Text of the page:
Talking to Your Kids About Divorce: The Fine Line Between Honesty and Oversharing

When the time comes to speak with your children about divorce, it’s important to carefully consider what you’ll say and how you’ll say it. You’re probably aware that it will be a sensitive and emotional conversation. How do you address your kids’ confusion, acknowledge their emotions, and assure them everything will be okay—without overwhelming them, making them too uncomfortable, or overloading them with information? The answer involves a bit of a balancing act.

Studies have shown that children, with their exceptional ability to adapt, can adjust to divorce with enough time and support. Still, the way you break the news can make all the difference. Many adults still remember the moment they were told about their parents’ divorce as children. You can’t erase your child’s pain, but you can support their feelings and guide them through the process.

How much should you actually tell them? Some say honesty is the best policy. When it comes to discussing divorce with your kids, this adage has its limits. On the one hand, you don’t want to avoid answering all of their questions, because it will only add to their uncertainty. For example, younger children tend to worry that the divorce was their fault, and maybe even a result of their bad behavior. If you don’t give them honest information, they may not be able to get over those types of anxieties. On the other hand, you probably shouldn’t tell your 5-year-old that you’re splitting up because “Daddy cheated on Mommy.”

Aside from the inappropriate message, one big problem with the latter approach is that it places blame on your soon-to-be ex-spouse. You may be well within your rights to blame them, but your children have no place in that conflict. Remember that you may be exes, but you’re also co-parents.

When you’re dealing with sensitive information, you may also be tempted to say placating things like, “It’ll be okay.” They may seem helpful, but these statements can sometimes sweep more important details under the rug. Children don’t need to be told that their very real anger, fear, and sadness will magically disappear, but that someone will be there to support them through it. An appropriate but honest approach avoids feelings of conflict and acknowledges your kids’ intelligence. It lets them know you respect their feelings as individuals, and it also says, “I know you can handle this.”

It’s clear that too much information can be inappropriate, overwhelming, and upsetting to your children. Too little information can make them anxious and confused. In the end, you’re the best person to figure out how much or how little to reveal based on your child’s age personality. Your kids might be full of questions like, “Who will take care of me?” and “Where will Fido live?” You might also have a shy little one who hesitates to share his or her feelings, or a teenager who tends to brood alone in his or her bedroom.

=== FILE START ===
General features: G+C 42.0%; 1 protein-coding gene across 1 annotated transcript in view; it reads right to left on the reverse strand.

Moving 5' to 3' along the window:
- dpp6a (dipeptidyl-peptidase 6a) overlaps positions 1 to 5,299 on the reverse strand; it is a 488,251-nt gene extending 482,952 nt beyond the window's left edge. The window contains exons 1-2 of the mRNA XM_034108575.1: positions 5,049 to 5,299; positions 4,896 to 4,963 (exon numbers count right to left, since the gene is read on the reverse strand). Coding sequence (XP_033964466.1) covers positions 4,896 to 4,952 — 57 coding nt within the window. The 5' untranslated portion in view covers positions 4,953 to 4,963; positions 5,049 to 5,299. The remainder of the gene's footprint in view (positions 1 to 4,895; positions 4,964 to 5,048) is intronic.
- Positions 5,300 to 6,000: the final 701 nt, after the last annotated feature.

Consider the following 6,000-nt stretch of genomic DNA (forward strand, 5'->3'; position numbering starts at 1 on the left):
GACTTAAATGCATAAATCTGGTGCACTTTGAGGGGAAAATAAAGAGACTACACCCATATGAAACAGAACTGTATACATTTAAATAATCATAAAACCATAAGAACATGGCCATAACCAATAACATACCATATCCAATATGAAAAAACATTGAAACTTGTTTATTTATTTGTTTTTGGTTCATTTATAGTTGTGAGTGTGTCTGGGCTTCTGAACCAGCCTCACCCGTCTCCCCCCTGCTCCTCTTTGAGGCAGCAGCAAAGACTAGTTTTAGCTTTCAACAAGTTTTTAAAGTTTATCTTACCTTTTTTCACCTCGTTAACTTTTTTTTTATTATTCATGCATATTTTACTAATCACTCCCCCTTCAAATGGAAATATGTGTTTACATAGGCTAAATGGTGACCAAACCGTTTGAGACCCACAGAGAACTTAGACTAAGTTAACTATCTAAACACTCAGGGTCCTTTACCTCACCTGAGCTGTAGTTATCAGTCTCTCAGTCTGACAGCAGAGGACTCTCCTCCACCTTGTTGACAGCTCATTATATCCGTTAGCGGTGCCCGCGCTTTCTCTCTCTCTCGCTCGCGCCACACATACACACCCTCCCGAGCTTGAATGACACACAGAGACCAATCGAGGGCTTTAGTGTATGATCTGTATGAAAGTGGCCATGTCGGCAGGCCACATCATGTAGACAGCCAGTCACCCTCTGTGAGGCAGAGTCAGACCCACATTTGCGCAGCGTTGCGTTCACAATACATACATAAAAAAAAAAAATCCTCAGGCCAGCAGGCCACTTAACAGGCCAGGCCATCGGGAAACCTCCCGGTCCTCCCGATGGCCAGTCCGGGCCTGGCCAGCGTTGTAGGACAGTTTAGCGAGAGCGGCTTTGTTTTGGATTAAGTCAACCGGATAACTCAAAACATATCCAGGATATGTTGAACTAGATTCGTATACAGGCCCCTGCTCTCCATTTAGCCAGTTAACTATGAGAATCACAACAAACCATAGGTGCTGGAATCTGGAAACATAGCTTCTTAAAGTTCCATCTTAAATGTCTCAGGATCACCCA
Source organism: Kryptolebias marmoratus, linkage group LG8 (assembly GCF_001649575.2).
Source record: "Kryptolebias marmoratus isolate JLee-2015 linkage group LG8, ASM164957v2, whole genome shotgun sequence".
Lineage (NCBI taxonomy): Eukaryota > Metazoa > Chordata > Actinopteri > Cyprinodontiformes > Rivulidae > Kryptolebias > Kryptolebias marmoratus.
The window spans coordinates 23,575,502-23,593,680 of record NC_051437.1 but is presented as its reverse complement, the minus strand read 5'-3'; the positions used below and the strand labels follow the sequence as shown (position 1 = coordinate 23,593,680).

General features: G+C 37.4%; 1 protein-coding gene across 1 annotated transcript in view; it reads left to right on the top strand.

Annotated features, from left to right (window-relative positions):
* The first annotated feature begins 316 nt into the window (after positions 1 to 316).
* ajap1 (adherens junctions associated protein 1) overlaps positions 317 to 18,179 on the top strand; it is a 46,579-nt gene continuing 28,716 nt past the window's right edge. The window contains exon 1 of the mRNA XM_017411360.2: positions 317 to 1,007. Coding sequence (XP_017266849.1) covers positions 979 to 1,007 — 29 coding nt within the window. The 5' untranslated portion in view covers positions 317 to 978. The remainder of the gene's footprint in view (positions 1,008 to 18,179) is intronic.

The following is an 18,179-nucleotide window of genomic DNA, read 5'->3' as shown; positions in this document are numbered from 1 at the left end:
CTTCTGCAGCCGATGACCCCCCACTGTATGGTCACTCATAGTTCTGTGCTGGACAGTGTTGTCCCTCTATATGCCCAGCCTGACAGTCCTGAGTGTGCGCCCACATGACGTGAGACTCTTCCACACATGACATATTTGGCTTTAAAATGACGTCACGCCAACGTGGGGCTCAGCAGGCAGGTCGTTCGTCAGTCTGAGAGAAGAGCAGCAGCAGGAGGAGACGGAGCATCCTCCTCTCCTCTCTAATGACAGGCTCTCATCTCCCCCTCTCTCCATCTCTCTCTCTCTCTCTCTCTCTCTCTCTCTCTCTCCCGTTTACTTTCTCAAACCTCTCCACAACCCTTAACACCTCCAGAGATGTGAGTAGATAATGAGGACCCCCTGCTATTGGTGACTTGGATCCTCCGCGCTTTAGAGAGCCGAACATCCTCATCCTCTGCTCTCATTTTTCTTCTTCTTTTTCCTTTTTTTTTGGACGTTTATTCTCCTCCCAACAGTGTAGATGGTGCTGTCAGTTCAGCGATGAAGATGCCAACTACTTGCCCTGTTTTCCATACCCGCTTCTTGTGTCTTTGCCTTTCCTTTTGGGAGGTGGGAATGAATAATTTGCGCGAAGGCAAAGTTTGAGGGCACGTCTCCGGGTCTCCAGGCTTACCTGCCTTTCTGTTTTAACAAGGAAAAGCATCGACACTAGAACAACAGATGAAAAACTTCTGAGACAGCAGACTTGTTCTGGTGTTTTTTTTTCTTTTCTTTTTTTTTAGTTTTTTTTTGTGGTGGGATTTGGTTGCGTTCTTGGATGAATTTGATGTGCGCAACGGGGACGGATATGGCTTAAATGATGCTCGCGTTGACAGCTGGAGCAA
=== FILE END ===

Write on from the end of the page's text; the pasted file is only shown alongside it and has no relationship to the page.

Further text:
At Freed Marcroft, many of our client’s decide to involve a mental health professional whose practice focuses on divorce and helping children through transition.  They can be an invaluable asset in helping you and your spouse be the best co-parents you can be.  

In the meantime, consider these general tips for speaking to children of certain ages:

  • Age 0 to 5: Stick to very simple, clear explanations, and give short answers to their questions. Let them know how the future will look (like where they will live and how often they’ll see each parent). Expect multiple short conversations as new questions come up.
  • Age 6 to 11: Kids this age may not want to confront their feelings, even if they have the vocabulary to describe them. Try to ask how they’re feeling indirectly and in a non-threatening way. You might also find children’s books about divorce to help them focus.
  • Age 12 to 14: You’re more likely to see anger, moodiness, and irritability at this age, so keep your lines of communication open. Preteens may act like they’re pushing you away, but it’s more likely that they want you to reach out.
  • Age 15 and up: Teenagers may have more outlets to help them deal with difficult news, but again, it’s important for you to offer communication and space as needed.

To sum up, you should absolutely tell your kids the truth—just not all of it. Keep it age-appropriate, take your kids’ personalities into consideration, avoid playing the blame-game, and acknowledge your kids’ feelings while offering support to get them through this difficult time.

At Freed Marcroft, honesty is our policy too. We will be honest with you, including when it means sharing information or advice that may be difficult to hear.  And, throughout, we will remain mindful that divorce isn’t just a legal process — it’s an emotional one for you and your kids, too.

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